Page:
65. Article 8 gives AB the right to respect for her privacy and family life. Article 8 is a qualified right and allows interference with the right to respect for privacy and family life in circumstances where it is necessary for the protection of the rights and freedoms of others, which includes the right of PQ to a fair trial.
66. If PQ is served with the application and as a result acts as CD fears in a threatening and harassing manner, AB’s privacy and that of CD, DD and ED will be invaded and their right to family life interfered with. The court must be satisfied on the balance of probabilities that this is likely to happen and that the outcome for AB and CD, DD and ED as her family is likely to be so serious that it justifies an interference with PQ’s rights under Article 6. I must make that judgment without seeing the evidence that PQ may seek to adduce to challenge the factual evidence and submissions of the Applicant.
67. Article 8 also applies to the right of PQ to a family life with AB. His decision to cease contact with AB when she was still an infant and failure to maintain any kind of parental relationship with her since that time are relevant matters to be taken into account by the court in considering how far to give effect to PQ’s rights in this regard.
68. Article 1 of the First Protocol to the Human Rights Act protects the right of persons to the peaceful enjoyment of their possessions. It is beyond my remit to provide a definitive answer to the issue of whether an expectation of inheritance under the laws applying to intestacy constitutes a possession for the purpose of Article 1.
69. The cases of Re HMF and Re B were decided before the Mental Capacity Act 2005 came into effect and are thus not binding on this court. They dealt with a comparable issue, that of notification of applications under the Rules which then applied to proceedings in the old Court of Protection, and thus are of some assistance. To the best of my knowledge there is no reported case on this issue since the inception of the Mental Capacity Act 2005. According to those cases, there needs to be a compelling argument and exceptional circumstances to justify not serving an application on a person who will be materially affected by it. Both judgments were given before the Human Rights Act 1998 was implemented. Article 6 serves to reinforce the principle that parties to be materially affected by an order of the court should be notified of or served with proceedings and given an opportunity to be heard unless there are exceptional circumstances.”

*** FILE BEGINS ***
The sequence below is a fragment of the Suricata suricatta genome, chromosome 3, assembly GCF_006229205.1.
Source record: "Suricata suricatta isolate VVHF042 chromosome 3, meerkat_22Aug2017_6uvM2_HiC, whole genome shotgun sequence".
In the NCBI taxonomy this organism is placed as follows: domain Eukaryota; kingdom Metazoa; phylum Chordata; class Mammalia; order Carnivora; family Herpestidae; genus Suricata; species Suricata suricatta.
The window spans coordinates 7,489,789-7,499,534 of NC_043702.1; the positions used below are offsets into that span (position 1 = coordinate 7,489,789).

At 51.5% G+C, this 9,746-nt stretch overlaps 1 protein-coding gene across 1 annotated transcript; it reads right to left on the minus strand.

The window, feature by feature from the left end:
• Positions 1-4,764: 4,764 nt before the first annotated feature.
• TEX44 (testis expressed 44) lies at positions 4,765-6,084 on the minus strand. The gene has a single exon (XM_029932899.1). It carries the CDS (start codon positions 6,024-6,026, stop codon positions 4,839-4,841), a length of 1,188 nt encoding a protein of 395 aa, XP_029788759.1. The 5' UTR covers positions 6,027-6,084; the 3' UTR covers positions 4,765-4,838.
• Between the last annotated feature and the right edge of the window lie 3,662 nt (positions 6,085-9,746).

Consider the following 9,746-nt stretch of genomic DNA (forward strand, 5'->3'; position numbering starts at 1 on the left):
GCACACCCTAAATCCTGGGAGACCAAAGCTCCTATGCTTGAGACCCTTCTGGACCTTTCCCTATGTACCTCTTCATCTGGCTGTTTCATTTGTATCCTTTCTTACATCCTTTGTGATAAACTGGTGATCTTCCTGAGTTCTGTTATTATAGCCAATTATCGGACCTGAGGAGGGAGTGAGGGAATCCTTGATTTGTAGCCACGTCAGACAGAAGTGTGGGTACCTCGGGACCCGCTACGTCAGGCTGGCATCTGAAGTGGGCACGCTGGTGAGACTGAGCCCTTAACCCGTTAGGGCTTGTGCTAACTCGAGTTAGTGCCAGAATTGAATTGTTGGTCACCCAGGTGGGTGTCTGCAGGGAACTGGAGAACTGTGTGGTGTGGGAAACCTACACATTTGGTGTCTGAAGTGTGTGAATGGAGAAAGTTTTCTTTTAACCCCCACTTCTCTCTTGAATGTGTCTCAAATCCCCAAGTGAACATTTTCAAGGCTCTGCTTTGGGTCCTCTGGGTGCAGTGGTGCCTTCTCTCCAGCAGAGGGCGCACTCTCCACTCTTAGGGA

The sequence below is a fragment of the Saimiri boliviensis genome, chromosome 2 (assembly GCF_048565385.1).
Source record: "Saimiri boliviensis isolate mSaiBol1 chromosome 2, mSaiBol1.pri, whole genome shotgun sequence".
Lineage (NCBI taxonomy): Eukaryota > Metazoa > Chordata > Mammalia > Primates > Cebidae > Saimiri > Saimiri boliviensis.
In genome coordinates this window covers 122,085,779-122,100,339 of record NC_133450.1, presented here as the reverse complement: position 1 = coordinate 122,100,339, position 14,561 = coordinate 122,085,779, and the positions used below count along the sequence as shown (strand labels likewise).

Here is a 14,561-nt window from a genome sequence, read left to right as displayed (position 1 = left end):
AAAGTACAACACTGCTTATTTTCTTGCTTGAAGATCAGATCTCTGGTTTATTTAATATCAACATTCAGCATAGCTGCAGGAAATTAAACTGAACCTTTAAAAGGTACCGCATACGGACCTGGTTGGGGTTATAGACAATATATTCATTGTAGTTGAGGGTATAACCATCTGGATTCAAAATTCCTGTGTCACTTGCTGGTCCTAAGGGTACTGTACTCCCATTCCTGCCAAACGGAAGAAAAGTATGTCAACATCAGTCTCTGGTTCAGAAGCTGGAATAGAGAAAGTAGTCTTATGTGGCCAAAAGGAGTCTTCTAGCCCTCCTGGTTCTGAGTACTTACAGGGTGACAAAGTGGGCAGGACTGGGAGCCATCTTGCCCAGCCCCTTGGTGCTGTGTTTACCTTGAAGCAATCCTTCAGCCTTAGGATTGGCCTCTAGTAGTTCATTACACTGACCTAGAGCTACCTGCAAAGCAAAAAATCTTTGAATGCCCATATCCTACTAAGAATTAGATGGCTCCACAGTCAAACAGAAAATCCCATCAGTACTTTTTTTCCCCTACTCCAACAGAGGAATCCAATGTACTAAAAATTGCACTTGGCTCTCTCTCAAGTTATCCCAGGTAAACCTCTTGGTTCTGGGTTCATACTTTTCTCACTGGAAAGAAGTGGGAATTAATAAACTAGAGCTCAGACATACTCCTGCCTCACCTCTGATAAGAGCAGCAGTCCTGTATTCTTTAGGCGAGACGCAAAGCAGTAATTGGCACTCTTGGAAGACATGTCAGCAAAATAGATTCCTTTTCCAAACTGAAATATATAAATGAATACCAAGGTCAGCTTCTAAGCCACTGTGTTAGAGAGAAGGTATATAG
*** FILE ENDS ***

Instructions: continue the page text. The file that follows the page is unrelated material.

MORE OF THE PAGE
Having outlined the relevant elements of the overriding objective, and then the factors for and against the order sought by the Applicant, District Judge Batten concluded that, on a fine balance, the factors in favour of notifying PQ outweighed those against notifying him. As she held (at paragraph 78): “The allegations against him are significant and serious; they are partly but far from fully supported by corroborative evidence. However I have not been able to hear PQ’s side of the story which may shine a different light on the events described. Weighing all the factors in the balance I have come to the conclusion that I am not satisfied that the circumstances of this case are so exceptional or that there are sufficiently compelling reasons that I must direct that service of the application on PQ and his children should be dispensed with and I will not grant the Applicant’s application.”
District Judge Batten did not direct that PQ and his children be served with the application papers, but rather that they be notified of the application and, if necessary, was prepared to direct that any documents sent to the Respondents must be redacted to remove any reference to AB’s address or which may assist PQ in tracing AB (for example the name and address of her general practitioner). She noted that, even without a fact-finding exercise, there were some salient factors which were effective incontrovertible, and which are likely to be given very significant weight when the court makes its final decision. She considered these factors should be brought to PQ’s attention when he is notified of the application. They were that (i) PQ had not seen AB since the contact proceedings were in progress; AB suffered a severe head injury over ten years after she last had contact with PQ; AB’s estate was a very substantial one solely because of the personal injury damages she has received as a result of the injury; AB’s mother had devoted herself to AB’s care; AB’s funds were required for her care throughout her life and were likely to be exhausted by the date of her death.